462847 Janus-like Meso-Porous Hybrid Frameworks for Super-Efficient and Cost-Competitive Water Desalination By Membrane Evaporation

Tuesday, November 15, 2016: 12:30 PM
Golden Gate 5 (Hilton San Francisco Union Square)
Ludovic F. Dumée1, Zhifeng Yi2, Peter Hodgson1 and Lingxue Kong1, (1)Institute for Frontier Materials, Deakin University, Geelong - Victoria, Australia, (2)Institute for Frontier Materials, Deakin University, Waurn Ponds - Victoria, Australia

Membrane evaporation (ME) is a novel desalination process, whereby a heat-conductive membrane is used to evaporate water in contact with the material. Similarly to membrne distillation, the difference of liquid vapour pressure across the pores of the membrane leads to vapour transport from the feed side to the permeate side, where vapours are thereafter condensed.
In contrast to other desalination techniques such as nanofiltration and reverse osmosis, ME offers a potentially low energy and high rejection route to the desalination of highly dirty or salty waters. However, to become competitive with other desalination technologies, specific membrane materials must be developed and tailored to allow for high flux, low fouling tendency and long term stability.
Specifically, in order to achieve efficient vapour transport from the hot to the cold side, a ME membrane must be highly porous, as thin as possible and not wettable by the process liquids. The pores need therefore to be large enough to facilitate vapour transport, while having sufficiently small dimensions to avoid liquid wetting and formation of a direct liquid bridge between the feed and the permeate sides. In addition, the membrane material must be heat conductive to allow for direct heating and evaporation of water in direct contact with the material surface. Most previous studies have investigated low porosity membrane materials formed from sintered stainless steel powders. While these materials are highly hydrophobic, they are also expensive and difficult to process. It is consequently important to investigate other alternatives as well as techniques for improving the process efficiency by modifying the membrane properties and structure.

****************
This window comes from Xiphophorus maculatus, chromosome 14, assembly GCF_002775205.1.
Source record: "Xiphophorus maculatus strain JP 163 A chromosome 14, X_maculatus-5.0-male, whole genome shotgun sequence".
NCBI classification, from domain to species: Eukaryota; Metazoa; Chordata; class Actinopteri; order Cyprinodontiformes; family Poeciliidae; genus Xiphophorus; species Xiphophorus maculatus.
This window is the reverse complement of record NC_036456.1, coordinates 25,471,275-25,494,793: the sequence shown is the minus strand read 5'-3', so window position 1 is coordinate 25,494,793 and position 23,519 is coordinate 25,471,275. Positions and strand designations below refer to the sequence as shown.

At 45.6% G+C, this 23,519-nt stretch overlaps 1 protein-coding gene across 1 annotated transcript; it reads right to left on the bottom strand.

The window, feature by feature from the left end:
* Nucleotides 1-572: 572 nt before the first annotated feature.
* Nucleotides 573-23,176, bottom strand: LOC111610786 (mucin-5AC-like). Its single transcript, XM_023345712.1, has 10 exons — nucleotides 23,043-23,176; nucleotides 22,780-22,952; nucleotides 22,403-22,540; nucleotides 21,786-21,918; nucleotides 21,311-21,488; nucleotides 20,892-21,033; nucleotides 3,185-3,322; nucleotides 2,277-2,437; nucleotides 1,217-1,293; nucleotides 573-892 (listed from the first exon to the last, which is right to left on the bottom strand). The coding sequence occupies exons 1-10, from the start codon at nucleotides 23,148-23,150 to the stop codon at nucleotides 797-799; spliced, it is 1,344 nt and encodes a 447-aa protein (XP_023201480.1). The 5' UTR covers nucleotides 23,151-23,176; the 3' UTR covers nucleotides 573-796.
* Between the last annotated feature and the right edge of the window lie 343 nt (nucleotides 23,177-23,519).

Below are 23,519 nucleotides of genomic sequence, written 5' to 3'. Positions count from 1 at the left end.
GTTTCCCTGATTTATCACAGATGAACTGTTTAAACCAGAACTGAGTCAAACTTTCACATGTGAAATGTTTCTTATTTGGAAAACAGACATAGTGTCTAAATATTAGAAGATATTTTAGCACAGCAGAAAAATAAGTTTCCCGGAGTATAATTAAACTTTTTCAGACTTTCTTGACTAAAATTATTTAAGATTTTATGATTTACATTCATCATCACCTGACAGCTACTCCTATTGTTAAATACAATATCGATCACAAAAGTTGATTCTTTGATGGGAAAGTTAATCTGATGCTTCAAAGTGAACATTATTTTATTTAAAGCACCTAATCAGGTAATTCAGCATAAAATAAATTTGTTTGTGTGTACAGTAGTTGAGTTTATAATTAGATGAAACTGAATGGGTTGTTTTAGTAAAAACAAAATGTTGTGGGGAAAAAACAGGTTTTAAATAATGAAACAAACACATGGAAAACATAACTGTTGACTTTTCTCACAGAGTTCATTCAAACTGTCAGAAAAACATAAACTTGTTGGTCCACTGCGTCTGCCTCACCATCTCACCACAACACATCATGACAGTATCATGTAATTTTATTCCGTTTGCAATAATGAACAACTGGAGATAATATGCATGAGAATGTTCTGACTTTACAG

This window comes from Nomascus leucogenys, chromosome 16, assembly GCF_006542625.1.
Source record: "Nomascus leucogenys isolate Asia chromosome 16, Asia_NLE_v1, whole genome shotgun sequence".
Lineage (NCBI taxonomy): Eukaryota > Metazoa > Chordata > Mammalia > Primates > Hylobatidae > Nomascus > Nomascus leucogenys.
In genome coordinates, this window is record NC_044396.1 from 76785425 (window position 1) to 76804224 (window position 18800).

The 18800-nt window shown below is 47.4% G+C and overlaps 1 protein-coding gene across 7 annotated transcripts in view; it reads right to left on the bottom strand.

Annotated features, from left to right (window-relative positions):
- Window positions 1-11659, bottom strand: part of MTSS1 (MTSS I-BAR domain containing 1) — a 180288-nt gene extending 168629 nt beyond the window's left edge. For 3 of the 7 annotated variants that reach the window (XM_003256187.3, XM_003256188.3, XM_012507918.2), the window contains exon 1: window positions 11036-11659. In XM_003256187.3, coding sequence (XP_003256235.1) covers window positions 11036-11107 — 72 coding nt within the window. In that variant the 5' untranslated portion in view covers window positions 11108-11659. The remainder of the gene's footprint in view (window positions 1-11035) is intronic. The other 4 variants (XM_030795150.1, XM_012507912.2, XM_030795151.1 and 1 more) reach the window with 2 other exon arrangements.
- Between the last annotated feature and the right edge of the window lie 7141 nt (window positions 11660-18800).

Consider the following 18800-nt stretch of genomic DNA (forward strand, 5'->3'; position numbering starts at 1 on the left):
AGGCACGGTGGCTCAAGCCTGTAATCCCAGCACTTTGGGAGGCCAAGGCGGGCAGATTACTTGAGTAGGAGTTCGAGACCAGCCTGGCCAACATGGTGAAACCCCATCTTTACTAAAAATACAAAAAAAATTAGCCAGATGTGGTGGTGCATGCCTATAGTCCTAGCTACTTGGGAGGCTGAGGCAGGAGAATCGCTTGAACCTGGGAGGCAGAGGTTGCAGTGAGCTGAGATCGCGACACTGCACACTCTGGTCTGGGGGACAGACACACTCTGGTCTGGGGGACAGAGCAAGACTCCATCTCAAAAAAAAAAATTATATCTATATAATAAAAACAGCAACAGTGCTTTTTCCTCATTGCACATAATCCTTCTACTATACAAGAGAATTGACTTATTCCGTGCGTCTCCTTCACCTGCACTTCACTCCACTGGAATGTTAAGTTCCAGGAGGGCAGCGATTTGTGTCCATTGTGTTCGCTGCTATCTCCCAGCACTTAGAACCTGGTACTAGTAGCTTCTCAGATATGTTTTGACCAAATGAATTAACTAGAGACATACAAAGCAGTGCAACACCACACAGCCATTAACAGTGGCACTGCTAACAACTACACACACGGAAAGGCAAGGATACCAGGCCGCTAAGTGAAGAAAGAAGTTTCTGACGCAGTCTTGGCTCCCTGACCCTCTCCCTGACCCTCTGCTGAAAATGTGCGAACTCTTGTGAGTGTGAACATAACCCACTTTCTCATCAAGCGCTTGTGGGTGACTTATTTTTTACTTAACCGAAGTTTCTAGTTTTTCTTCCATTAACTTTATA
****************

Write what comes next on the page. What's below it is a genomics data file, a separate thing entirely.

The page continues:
Here, novel metal based scaffolds were decorated for the first time with ultra-thin layers of graphene materials by a direct electroplating. The micron-sized pores across the metal scaffolds were found by micro-Raman analysis to be entirely covred with controllable thicknesses of graphene, which latter was used for seeding specific functionalization and provide a strong interface as well as a corrosion protection barrier against chloride anions present in water. Both sides of the membranes were then specifically modified to alter the water evaporation and vapour diffusion and condensation characteristics. A Janus structure was prodcued by (i) grafting on one side of the membrane fluorosilane chains, used to generate a super-hydrophobic interface, while (ii) the second side of the membrane was coated with a nanoscale but yet thermally insulating and semi-hydrophilic alumina layer by Atomic Layer Deposition (ALD). The macro-properties of the materials, including their wettability, thermal conductivity, mechanical strength, as well as their surface charge and morphologies were systematically investigated and correlated to the electroplating conditions. The performance of the membranes for desalting model 3.5 wt% NaCl solutions were also linked to process parameters, including the liquid velocity within the module and the temperature difference between both sides of the membranes, as well as to the materials properties, fluorosilane functional groups densities and morphology of the alumina layer deposited.
In short, the membranes were found to exhibit Janus behaviours in nearly all aspects of their behaviours. The water contact angle values ranged from 160o to 60o, while the thermal conductivity of the alumina-coated side was found to be up to 25 times lower than that of the fluoro-sialne grafter graphene side. In addition, >99.99% desalination performance were achieved for flux as high as 145 LMH for a feed to permeate temperature difference of only 50oC. The hybrid Janus membranes were also found to be extremely stable and desalination tests for up to 5 consecutive days were performed without loss of performance. This work demonstrates the feasabiity of hybrid materials with controlled porosities and pore distributions for the competitive desalination of brines.

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